Spada - The Long Story of a short tail

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  •  Spada: The Long Story of a short tail - front
  •  Spada: The Long Story of a short tail - back
  •  Spada: The Long Story of a short tail - cont
  •  Spada: The Long Story of a short tail - cont
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Text: Bart Lenaerts, Hardbound, 300 Pages, ISBN: 9789081482073, Published, June 2014

'16 seconds. No, that's impossible.
I must have made a mistake with the chronometer. But it's confirmed from the next kilometre.
Wow. We've won 20 kph.'
'This is the basis of my entire story. That's how I became Mister Codatronca.'

Ercole Spada

 The above statement epitomizes the entire publication !

Being a car nut, he was living the dream. Years ago, as a kid, he had endlessly mused about car racing. that beautiful sport that was as distant as the moon. And yet only a decade later, a young man on the verge of maturity, he was so close to the racing world and its exciting ambiance that he almost felt the cars blasting through his veins. In his youth, he had never been happier than on those rare occasions when he witnessed a race with his own wondering, innocent eyes. Hardly ten years later, he made his first living within this same raging universe. He could barely believe how beautifully it had all come together, and how crucial his contribution to the results as they were published in Italy's leading newspaper, the Gazzetta dello Sport, on Monday. He wasn't just one of the mechanics. No, he was the designer. Push to shove, his role and his responsibility were probably bigger than those of the heroes behind the wheel. His job may not have been as dangerous, it surely was as electrifying.
Nonetheless, he didn't possess his own set of wheels. Not even a Fiat Topolino or a Vespa. Those were way out of his league in 1960. Perhaps in a few years, if he could carry on saving the bigger part of his gaunt paycheck at the end of the month, a small Fiat 500 or Iso Isetta might come his way. In the meantime, he commuted by train. Every day from Busto Arsizio to Milan and back. Except for the last few kilometres. Those he walked.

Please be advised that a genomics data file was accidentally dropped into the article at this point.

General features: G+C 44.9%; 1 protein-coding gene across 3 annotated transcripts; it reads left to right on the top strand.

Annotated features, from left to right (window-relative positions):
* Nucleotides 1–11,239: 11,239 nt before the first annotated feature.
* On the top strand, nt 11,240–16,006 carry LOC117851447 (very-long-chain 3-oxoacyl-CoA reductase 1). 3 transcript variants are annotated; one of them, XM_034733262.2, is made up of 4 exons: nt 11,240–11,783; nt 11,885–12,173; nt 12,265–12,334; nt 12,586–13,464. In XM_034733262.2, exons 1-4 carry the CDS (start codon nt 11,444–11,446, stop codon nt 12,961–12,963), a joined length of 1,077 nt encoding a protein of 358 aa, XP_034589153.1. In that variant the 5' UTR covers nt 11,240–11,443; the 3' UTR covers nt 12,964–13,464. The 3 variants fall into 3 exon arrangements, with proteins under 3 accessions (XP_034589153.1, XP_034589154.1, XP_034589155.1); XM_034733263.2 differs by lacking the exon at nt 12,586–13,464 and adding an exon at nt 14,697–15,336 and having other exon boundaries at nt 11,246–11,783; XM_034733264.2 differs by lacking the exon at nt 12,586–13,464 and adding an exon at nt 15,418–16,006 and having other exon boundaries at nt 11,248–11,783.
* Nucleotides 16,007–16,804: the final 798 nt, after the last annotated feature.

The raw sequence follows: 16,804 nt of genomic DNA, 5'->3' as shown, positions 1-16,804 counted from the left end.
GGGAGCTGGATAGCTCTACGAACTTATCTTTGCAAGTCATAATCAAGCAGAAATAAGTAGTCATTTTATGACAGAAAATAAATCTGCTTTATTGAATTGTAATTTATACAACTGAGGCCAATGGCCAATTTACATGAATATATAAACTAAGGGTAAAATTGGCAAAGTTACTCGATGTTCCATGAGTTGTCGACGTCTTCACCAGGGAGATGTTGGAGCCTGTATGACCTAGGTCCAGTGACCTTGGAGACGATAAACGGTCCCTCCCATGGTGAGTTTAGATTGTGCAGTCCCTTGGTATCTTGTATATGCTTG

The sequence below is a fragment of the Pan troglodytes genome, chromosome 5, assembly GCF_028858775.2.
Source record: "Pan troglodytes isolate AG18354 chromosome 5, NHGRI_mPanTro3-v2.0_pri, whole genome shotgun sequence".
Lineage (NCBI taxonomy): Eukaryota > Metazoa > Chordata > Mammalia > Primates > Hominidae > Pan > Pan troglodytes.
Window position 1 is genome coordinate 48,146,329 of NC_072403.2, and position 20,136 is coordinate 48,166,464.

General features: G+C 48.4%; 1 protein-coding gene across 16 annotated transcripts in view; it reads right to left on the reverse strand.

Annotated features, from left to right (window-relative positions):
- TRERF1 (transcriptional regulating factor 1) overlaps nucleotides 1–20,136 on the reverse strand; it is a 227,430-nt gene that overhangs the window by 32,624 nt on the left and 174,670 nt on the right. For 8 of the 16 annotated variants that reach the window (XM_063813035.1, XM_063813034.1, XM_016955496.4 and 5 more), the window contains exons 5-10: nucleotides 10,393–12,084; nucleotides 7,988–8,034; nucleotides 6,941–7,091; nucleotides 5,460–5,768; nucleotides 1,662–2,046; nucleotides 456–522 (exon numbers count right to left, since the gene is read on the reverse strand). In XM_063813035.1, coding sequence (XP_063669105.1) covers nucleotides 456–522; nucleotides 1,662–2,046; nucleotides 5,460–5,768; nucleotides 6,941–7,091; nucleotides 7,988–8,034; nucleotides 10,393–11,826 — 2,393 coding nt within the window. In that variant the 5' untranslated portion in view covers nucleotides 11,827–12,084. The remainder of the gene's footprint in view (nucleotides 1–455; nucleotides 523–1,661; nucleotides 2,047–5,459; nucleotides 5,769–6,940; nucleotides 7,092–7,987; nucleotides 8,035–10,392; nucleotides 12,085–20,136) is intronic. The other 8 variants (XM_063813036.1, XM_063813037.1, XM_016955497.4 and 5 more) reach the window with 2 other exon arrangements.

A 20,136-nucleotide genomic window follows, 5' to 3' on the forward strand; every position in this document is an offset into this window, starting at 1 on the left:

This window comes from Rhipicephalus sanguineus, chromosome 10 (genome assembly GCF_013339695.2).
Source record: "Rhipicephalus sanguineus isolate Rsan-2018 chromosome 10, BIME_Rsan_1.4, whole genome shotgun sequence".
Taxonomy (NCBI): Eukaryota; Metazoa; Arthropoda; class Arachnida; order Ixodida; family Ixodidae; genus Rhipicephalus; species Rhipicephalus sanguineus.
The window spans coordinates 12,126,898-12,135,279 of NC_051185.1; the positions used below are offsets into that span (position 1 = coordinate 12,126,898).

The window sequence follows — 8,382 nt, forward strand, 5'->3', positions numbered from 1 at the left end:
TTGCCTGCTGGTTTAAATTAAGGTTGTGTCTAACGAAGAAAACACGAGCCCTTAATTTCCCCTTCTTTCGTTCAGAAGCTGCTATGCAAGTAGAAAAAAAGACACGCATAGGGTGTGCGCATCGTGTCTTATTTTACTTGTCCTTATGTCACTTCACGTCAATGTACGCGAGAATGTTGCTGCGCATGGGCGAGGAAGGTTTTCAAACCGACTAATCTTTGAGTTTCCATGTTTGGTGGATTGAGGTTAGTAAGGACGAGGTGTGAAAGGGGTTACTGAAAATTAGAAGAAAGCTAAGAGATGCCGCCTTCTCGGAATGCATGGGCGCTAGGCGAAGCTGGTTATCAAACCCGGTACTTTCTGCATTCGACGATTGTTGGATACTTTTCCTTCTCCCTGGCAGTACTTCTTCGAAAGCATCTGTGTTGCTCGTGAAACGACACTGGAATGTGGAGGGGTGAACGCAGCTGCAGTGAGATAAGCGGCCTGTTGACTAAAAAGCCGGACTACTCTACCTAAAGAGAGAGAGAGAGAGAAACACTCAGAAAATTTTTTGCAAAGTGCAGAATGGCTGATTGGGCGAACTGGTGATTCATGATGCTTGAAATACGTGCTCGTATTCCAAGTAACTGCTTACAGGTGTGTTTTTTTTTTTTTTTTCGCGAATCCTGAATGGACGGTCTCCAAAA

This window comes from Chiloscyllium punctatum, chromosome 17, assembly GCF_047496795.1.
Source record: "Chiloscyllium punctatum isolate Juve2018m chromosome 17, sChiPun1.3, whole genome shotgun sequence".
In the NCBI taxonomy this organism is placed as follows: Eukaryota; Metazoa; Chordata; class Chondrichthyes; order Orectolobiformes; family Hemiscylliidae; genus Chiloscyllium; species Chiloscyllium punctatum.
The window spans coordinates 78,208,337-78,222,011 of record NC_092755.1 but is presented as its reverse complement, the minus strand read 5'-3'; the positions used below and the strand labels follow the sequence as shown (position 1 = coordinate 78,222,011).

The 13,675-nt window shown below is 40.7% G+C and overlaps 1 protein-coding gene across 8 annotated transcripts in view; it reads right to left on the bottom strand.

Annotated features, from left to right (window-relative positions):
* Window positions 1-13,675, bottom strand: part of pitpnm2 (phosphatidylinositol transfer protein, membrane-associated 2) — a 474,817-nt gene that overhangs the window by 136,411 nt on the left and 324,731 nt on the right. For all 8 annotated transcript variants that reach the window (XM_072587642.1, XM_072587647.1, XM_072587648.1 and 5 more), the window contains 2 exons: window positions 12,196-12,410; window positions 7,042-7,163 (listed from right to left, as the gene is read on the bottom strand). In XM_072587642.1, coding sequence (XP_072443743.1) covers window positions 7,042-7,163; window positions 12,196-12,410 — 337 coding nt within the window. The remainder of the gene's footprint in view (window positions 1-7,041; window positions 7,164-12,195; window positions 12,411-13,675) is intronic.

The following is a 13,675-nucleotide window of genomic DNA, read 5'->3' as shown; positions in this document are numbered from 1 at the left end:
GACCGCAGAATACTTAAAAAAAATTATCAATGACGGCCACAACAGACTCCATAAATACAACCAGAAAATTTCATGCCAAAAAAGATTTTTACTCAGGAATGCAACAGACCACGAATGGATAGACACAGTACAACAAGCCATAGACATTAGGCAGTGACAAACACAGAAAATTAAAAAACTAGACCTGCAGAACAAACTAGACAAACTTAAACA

A genuine Italian, he never brought a lunch box. After all, there was a nice trattoria around the corner. Nothing fancy. Just a simple place for easy people offering honest food for decent money. He always went there. Sometimes with colleagues, mostly alone. Almost a part of the fixtures, he had even arranged a deal. Like a subscription in pasta, risotto and minestrone. Even if the outside world saw just another accountant or office clerk, he was everything but. His briefcase - carried around with the pride and pleasure of a kid on the first school day - was filled with drawings. Very straightforward, almost childlike car sketches. At least for the untrained eye. How could anybody recognise that they were breaking new ground? He hardly knew so himself. If only he had the added talent to properly express his passion. On the other hand, it probably was better to stay under the radar, to remain discrete and let his work do the talking in the one place that mattered: the racetrack.


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